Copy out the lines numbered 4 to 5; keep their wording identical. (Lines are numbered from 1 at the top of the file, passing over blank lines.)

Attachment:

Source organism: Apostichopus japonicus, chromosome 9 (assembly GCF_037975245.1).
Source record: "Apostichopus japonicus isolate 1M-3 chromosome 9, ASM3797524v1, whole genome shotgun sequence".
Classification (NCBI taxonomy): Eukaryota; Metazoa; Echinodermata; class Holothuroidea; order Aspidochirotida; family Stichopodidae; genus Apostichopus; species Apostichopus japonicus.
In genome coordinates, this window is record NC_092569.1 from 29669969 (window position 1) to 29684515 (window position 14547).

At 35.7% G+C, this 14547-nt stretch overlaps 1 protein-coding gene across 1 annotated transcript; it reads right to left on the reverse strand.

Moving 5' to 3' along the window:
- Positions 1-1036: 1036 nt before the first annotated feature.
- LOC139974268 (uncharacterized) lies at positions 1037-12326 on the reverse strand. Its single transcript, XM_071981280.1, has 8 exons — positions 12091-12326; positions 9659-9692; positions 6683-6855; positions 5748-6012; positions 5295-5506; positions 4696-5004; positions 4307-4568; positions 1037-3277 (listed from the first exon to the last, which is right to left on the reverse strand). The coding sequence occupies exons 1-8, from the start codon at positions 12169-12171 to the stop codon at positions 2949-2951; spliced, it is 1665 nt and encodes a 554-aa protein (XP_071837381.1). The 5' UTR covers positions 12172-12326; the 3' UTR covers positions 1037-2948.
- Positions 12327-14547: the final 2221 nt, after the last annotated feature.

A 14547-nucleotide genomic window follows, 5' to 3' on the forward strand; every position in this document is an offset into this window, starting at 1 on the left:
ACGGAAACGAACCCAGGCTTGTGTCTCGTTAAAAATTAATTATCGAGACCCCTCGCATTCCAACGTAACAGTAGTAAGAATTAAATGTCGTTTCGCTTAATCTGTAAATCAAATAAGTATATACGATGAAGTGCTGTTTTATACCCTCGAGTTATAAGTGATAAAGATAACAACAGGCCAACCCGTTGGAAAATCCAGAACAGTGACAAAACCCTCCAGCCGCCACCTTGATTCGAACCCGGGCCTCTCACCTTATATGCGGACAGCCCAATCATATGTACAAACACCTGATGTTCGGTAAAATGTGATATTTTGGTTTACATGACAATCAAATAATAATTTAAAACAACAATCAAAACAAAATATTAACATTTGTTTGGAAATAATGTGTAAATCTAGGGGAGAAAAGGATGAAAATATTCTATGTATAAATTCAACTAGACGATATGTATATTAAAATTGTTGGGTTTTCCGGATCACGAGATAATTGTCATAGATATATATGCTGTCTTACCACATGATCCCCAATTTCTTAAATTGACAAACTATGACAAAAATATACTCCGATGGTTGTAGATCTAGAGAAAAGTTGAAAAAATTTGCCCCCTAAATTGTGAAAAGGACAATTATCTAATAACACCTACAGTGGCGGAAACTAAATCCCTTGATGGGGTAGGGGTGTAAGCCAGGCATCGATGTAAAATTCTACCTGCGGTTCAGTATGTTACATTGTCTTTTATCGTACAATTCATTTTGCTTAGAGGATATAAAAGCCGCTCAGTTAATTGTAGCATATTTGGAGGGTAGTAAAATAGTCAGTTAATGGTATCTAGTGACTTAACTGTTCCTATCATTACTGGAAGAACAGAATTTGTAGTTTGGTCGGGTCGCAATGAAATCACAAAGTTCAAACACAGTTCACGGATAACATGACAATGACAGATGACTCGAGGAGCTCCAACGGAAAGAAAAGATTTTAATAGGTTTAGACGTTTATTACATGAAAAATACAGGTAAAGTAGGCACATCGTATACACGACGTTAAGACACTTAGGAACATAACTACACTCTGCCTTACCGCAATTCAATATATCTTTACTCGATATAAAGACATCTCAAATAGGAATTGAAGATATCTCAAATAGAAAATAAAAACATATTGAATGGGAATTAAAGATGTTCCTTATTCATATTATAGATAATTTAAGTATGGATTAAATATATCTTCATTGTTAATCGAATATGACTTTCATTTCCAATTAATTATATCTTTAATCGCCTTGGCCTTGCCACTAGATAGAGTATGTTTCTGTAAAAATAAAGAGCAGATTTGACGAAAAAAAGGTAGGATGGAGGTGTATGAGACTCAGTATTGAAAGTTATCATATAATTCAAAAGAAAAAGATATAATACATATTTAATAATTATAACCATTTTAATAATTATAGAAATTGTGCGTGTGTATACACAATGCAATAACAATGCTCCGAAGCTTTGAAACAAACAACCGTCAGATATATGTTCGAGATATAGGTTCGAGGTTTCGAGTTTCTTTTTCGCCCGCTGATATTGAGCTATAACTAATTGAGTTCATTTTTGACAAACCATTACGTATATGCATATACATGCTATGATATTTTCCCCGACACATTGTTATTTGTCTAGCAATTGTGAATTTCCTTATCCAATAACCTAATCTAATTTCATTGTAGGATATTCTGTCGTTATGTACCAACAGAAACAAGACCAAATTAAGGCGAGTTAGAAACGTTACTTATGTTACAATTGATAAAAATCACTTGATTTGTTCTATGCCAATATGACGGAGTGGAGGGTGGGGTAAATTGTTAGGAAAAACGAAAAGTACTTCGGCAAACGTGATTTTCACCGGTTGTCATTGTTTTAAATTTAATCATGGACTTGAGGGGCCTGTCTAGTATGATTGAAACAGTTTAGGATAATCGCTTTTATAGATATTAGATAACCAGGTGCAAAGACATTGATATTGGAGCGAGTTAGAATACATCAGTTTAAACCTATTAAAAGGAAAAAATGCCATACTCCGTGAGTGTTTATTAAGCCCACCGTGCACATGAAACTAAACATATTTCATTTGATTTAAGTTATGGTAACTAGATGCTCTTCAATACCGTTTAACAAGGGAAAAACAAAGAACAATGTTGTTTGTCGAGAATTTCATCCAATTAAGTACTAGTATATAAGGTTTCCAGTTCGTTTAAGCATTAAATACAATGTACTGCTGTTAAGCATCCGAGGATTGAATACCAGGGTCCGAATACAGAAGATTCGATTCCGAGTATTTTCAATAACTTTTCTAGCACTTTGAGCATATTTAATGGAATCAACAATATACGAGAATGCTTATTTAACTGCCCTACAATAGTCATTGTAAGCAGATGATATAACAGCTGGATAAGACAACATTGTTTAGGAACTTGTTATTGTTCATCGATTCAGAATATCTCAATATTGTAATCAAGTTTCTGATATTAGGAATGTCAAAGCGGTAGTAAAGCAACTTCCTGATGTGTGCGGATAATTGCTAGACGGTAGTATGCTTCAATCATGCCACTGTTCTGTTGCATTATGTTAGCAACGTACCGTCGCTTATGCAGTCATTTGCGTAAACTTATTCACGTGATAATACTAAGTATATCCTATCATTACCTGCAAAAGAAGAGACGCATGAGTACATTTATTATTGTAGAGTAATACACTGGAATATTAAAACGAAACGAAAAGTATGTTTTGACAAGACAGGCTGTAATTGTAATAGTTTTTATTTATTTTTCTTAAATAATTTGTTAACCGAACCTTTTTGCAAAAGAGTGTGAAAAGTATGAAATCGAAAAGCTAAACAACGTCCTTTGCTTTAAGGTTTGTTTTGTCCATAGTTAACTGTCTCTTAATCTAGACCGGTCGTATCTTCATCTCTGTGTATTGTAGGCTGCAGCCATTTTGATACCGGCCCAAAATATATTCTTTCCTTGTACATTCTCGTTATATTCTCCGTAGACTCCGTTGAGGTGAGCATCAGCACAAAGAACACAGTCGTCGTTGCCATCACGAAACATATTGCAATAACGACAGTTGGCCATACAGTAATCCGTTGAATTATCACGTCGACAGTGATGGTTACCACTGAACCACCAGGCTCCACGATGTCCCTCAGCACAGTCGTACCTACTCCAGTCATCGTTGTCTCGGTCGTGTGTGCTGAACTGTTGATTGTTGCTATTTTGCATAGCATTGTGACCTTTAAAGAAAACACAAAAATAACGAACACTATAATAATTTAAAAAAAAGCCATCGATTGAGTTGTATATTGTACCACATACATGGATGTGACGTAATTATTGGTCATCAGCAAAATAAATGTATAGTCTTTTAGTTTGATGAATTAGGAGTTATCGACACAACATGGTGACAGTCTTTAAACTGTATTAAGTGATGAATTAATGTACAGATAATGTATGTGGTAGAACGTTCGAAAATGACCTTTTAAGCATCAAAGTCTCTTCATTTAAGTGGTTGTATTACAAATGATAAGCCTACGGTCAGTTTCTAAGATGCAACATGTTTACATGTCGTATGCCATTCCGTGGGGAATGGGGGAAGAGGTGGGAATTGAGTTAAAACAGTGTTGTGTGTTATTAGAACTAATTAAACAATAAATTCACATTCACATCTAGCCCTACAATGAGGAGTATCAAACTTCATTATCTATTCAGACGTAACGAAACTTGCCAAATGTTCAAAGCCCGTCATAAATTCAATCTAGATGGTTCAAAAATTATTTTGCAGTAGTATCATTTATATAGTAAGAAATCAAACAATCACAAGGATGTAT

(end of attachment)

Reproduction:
In genome coordinates, this window is record NC_092569.1 from 29669969 (window position 1) to 29684515 (window position 14547).

At 35.7% G+C, this 14547-nt stretch overlaps 1 protein-coding gene across 1 annotated transcript; it reads right to left on the reverse strand.